It’s time to become an aggressive rider. Not on the street, of course, but, under controlled conditions. That means your favorite parking lot. With the downturn in the economy, finding a deserted parking lot is pretty easy. The exercise I’m about to lay out for you needs to be practiced aggressively.
This exercise is called the Intersection. This exercise will have you practicing quick left to right transitions as well as U-turns all at the same time. In addition, you’ll also have to use your head and eyes, the friction zone (clutch and throttle) and the rear brake in order to perform it correctly. Why are these things important? When a car violates your right of way, you need to make a quick left to right or right to left transition to avoid that vehicle. Using your head and eyes allows you to put your motorcycle exactly where you need to be. The friction zone and rear brake allow you to take advantage of your bikes’ built in maneuverability. Knowing how to make a U-turn without dropping the bike, duck walking it or backing up a 900 lb. motorcycle in order to turn it around, is self explanatory.
Where does the aggression come in? Here it is. You must attempt to perform the intersection as quickly as possible. You must aggressively use all the techniques at once. If you try to creep through the intersection at a slow walking pace, you’ll have no momentum and gravity will force you to the ground. If on the other hand, your average speed through the exercise is 10 to 12 mph, you will develop a rhythm and actually enjoy the feeling you’ll get as your bike reacts as it was designed to be ridden. In other words, you’ll become one with the bike.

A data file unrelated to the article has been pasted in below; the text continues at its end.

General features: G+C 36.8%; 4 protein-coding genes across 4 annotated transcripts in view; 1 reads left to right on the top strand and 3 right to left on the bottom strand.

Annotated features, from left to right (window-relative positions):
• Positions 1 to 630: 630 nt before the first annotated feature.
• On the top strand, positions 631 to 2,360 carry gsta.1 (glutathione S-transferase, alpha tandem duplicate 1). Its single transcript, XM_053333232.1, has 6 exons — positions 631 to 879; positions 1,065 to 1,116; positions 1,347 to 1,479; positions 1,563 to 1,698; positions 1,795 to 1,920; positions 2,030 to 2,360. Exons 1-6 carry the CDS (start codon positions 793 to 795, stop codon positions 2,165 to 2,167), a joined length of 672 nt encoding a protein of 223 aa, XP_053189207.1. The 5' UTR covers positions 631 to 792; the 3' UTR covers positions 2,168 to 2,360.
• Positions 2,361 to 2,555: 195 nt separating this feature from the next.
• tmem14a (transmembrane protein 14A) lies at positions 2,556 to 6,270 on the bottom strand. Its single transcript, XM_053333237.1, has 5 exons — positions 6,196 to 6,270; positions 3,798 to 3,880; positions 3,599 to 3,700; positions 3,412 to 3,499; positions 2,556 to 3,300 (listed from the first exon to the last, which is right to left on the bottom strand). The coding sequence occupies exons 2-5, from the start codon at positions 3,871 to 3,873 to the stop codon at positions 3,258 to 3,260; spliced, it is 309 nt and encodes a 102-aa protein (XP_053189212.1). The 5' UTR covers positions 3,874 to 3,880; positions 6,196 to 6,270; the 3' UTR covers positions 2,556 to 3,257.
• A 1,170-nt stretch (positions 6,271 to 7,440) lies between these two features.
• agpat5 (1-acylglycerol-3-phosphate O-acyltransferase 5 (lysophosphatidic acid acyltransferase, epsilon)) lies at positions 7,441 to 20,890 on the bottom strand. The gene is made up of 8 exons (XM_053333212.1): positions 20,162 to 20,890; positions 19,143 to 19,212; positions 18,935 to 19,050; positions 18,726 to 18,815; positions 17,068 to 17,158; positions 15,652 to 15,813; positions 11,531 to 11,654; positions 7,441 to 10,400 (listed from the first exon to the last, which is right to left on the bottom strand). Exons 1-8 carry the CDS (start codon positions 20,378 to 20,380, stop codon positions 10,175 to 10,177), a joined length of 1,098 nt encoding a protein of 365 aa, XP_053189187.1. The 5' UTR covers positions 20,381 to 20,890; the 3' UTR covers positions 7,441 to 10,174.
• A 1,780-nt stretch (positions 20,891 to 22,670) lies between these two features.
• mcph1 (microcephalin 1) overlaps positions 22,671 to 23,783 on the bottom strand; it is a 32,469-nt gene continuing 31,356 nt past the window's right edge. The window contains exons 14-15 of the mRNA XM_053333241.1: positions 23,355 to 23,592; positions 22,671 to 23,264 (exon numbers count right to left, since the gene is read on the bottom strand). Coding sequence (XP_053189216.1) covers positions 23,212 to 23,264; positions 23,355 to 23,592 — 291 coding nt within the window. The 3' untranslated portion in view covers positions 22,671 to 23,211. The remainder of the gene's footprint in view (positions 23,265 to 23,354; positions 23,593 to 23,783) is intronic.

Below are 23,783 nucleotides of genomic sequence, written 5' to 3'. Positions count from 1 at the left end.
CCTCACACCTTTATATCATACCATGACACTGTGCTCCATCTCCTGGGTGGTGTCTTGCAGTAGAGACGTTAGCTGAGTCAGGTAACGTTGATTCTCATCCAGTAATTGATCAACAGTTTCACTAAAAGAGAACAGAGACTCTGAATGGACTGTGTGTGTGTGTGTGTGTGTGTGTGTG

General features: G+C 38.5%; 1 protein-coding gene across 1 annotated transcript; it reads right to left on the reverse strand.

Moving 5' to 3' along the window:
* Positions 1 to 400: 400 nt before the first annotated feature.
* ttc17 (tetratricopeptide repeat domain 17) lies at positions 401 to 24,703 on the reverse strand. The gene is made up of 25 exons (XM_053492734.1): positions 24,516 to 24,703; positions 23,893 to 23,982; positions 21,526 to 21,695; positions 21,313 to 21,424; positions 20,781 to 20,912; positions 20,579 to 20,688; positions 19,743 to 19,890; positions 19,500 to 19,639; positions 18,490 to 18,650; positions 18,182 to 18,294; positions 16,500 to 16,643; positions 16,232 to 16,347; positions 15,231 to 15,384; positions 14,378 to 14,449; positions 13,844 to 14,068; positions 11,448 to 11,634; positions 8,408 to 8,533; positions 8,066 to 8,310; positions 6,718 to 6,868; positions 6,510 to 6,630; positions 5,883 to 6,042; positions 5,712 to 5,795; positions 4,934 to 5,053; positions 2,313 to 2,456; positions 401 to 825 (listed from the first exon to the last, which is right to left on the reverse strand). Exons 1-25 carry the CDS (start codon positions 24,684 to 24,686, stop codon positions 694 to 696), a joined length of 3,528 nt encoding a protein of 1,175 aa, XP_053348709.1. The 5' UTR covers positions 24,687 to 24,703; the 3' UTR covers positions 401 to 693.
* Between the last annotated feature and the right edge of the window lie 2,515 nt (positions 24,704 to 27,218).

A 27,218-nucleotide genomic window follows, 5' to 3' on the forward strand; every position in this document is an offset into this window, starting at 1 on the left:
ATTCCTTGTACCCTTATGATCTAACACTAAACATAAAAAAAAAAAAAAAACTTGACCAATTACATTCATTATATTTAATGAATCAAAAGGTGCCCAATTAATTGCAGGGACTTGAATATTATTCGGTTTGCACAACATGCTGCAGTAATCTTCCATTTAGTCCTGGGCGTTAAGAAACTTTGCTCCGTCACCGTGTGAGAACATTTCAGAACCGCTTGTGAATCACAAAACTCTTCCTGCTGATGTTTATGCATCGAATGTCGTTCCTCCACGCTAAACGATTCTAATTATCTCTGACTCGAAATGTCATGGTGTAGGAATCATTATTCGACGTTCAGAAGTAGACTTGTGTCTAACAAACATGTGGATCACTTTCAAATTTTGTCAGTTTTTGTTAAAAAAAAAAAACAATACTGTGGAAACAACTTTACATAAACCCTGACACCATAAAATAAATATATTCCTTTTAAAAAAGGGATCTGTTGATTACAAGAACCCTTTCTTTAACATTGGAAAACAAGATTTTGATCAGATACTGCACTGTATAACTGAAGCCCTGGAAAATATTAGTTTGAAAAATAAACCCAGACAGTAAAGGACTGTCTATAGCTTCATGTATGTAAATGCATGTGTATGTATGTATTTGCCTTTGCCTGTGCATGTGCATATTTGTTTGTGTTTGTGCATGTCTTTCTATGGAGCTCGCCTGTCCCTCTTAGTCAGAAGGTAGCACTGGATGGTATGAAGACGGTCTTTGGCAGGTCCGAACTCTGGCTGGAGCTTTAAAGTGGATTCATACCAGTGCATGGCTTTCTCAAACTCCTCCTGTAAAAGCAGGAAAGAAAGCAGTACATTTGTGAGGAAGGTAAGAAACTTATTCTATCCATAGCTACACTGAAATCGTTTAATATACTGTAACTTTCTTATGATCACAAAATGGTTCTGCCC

Here’s what you’ll need to set up the intersection. Chalk or marker paint, six tennis balls cut in half or 12 plastic cones and a 100’ measuring tape. Each leg of the intersection should be 24’ wide X 34’ long. Set up two cones or tennis balls at the end of each leg at the corners and four more cones at each corner of the center of the intersection. At 12’ from the end of each leg, put an X. That X is your pivot point. The pivot point is where you’re going to place your front tire in order to make a U-turn.
Enter the intersection so that your first turn is to the right—that means all your U-turns will be to the left. Now, here’s the trick to the intersection. As you approach the first right turn, DIP the bike to the left first. In other words, make a wide turn like an 18 wheeler. This dip to the left before making the right turn aligns the rear tire with the front tire and sets up the chassis for the U-turn. As soon as you dip to the left, SNAP your head and eyes and focus on that pivot point. If you wait until after you make the right turn to find the pivot point, it will be too late. The sooner you snap your head and eyes and look for the pivot point, the better. As the bike heads for the pivot point, but before you actually get there, SNAP your head and eyes as far to the left as possible. Once the bike starts heading to the left of the next cone, SNAP your head and eyes to the right and find the next pivot point.
Remember to stay in the friction zone and have a little pressure on the rear brake the entire time you’re in the intersection. Your RPM’s should be 2000 to 2500. Don’t try to idle through the exercise, use that throttle aggressively. Turn your handlebars quickly, snap your head and eyes as fast as you can. Make a game out of it. Have a friend time you through the exercise. Try to beat your previous time or your friend’s time. The more you practice it the more confidence you’ll have and the better and safer rider you’ll become.